This strip of land that runs up the middle of the county is what most people mean when they are talking about Napa’s wine-growing region. In 1981, Napa Valley became the first AVA, or American Viticultural Area, designated in California, and there are currently 16 sub-appellations within it. Napa Valley’s geographic footprint is relatively small — just 30 miles long and five miles across at its widest point, about a third of the size of the entire county — but the region produces some of the world’s most coveted wines. Varieties like Cabernet Sauvignon and Chardonnay are virtually synonymous with Napa Valley, but winemakers here also produce Pinot Noir, Merlot, Zinfandel, and Sauvignon Blanc, among others.
There are two main roads that run north-south in Napa Valley: Highway 29, the beautiful but heavily trafficked two-lane road that goes through its most prominent wine-centric towns, like Napa, Yountville, St. Helena, and then Calistoga; and the Silverado Trail, known in locals’ parlance just as “the Trail,” which runs east of Highway 29 and is flanked by such wineries as Stag’s Leap Wine Cellars and Robert Phelps. Several smaller through-ways connect Highway 29 and the Silverado Trail. Near Calistoga, at the northern end of the Silverado Trail, wine and movie buffs will delight in a stop at Chateau Montelena, which put California in the global spotlight in the 1976 Judgement of Paris (Stag’s Leap also won that day).
You’ll probably also hear residents saying “up valley” or “down valley,” and you may notice those terms in names of local businesses, too. They’re used interchangeably as both a geographic location (“I live up valley” — as in Calistoga, for example) or direction (“I’m headed down valley for an appointment this afternoon”).
The City of Napa
Over the last decade, the city of Napa has evolved from a quick stopover for thirsty visitors on their way to wineries up valley (around Yountville and Calistoga, that is), to a destination in its own right. The completion of extensive flood-control measures and a multi-million-dollar renovation along the riverfront and downtown have brought unprecedented energy and droves of travelers as of late. Tasting rooms intertwine with buzzing restaurants and boutiques, and even if you’re just passing through, a stop at the excellent Oxbow Public Market to stock up on gourmet picnic provisions is a must-do.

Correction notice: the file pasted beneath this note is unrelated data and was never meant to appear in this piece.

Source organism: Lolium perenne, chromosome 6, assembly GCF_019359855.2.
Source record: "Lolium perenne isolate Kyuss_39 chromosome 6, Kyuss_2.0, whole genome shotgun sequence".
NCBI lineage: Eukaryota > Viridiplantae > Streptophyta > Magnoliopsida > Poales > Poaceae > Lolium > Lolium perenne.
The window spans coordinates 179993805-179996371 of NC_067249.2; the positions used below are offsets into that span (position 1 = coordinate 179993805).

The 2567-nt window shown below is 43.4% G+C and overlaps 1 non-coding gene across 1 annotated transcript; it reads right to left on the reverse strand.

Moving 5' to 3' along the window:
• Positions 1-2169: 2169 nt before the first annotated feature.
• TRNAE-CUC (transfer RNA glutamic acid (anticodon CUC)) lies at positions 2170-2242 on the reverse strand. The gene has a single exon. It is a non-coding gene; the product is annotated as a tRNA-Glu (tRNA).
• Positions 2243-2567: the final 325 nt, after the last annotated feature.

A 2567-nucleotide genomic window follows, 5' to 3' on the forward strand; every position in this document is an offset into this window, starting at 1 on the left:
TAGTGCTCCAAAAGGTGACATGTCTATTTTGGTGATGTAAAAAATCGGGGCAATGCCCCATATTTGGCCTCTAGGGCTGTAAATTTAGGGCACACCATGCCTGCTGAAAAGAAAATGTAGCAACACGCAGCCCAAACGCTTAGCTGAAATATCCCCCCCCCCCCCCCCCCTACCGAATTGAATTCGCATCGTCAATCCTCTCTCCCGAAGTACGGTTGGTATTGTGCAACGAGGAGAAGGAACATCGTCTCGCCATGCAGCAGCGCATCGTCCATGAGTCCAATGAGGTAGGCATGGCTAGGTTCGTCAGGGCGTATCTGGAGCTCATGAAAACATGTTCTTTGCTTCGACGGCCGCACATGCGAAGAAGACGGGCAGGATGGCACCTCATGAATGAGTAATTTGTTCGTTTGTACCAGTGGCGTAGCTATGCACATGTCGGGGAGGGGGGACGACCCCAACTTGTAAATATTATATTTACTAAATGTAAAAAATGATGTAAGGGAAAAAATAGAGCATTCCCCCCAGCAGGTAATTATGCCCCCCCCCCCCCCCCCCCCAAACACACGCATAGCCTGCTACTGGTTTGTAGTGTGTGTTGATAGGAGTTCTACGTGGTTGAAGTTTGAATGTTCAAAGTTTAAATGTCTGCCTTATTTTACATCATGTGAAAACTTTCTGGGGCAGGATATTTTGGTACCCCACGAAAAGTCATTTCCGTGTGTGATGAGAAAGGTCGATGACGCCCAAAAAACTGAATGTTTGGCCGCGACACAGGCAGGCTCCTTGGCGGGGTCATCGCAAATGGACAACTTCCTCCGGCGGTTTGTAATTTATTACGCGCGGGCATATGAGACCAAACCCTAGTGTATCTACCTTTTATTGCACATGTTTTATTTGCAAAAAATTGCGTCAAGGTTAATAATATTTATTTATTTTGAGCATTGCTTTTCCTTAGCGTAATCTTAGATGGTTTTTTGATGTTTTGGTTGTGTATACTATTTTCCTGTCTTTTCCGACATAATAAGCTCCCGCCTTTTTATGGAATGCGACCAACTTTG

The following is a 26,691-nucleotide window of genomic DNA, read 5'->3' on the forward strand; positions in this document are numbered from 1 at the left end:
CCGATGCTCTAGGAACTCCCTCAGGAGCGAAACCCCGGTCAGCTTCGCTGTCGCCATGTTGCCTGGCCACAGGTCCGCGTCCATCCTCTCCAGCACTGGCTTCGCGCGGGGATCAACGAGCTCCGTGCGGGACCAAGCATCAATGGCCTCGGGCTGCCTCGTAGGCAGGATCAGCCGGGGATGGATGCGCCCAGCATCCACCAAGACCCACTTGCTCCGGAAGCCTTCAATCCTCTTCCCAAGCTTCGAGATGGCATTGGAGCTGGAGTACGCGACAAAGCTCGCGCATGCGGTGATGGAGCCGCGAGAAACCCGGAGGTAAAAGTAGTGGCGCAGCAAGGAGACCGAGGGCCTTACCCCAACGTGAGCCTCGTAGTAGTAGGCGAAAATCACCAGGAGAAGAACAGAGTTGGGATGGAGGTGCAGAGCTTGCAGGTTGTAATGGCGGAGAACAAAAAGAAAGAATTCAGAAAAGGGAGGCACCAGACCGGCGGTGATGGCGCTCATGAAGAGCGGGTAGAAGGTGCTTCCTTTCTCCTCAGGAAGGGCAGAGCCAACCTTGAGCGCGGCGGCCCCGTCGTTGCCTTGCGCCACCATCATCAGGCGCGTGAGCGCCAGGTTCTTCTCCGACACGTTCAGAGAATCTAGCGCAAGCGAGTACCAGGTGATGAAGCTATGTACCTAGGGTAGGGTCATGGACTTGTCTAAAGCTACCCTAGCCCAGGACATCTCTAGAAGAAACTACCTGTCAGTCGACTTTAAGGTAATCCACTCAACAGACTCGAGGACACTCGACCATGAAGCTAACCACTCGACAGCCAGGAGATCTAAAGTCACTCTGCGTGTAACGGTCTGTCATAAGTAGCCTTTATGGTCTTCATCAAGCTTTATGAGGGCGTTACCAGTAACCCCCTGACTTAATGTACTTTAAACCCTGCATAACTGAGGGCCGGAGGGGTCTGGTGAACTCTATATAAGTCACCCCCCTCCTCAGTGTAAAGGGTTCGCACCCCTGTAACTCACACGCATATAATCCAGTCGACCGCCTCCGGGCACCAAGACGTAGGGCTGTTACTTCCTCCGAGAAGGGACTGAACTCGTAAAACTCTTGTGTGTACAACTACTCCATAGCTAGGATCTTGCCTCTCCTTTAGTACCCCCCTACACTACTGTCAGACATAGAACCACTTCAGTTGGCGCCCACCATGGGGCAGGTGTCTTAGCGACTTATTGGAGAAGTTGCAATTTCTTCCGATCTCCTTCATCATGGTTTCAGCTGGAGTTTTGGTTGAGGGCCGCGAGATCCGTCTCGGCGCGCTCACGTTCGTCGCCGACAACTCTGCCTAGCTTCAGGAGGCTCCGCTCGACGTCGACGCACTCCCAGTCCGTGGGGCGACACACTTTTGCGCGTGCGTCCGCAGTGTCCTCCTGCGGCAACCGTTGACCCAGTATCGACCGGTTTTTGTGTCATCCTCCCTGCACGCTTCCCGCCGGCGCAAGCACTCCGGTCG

One especially noteworthy newer addition to the dining scene is Compline, a restaurant and wine shop founded by Master Sommelier Matt Stamp and Ryan Stetins, who oversaw the programs at Charlie Trotter in Chicago and Las Vegas. Meanwhile, a handful of snazzy new hotels, including the Andaz Napa and the Archer Hotel Napa, make downtown Napa an ideal home base for exploring Northern California wine country.
More spread out than its Napa counterpart, Sonoma County stretches from about 30 miles north of San Francisco all the way up to the small town of Cloverdale, just off Highway 101. More than 30 cities and towns are dotted throughout its 1,768 square miles, most of which are entrenched in the wine industry, spanning about 425 wineries with tasting rooms. Healdsburg is a hub for tasting-centric getaways, while funky Guerneville, on the Russian River, is more laid back.
Go farther west, and you’ll hit the coast — in fact, many first-time visitors don’t realize that Sonoma County borders the Pacific Ocean, and its 55 miles of rugged coastline are the secret ingredient to some of its most coveted Pinot Noirs and Chardonnays.
You won’t hear people throwing around the term Sonoma Valley, one of 18 AVAs in Sonoma County, as often as they do Napa Valley. But it has the longest history of any wine-growing region in Sonoma County, dating to the 1850s. Located in the southeast corner of the county, Sonoma Valley is best known for its robust Zinfandel, whose gnarled vines look like troll hands clawing their way from the soil. Lately, varieties like Malbec, Syrah, and Grenache are also gaining traction.
The City of Sonoma
Nestled in the heart of Sonoma Valley, the city of Sonoma itself is a delightful place to spend a day. Many of its tasting rooms are centered around the leafy town square; most welcome walk-ins, but call ahead for reservations on busy weekends. Pinot lovers shouldn’t miss stopping in Sojourn, known for its outstanding Pinot Noir. When it’s time for a bite, Girl & the Fig is a 20-year-old wine country institution that helped put farm-to-table fare on the map.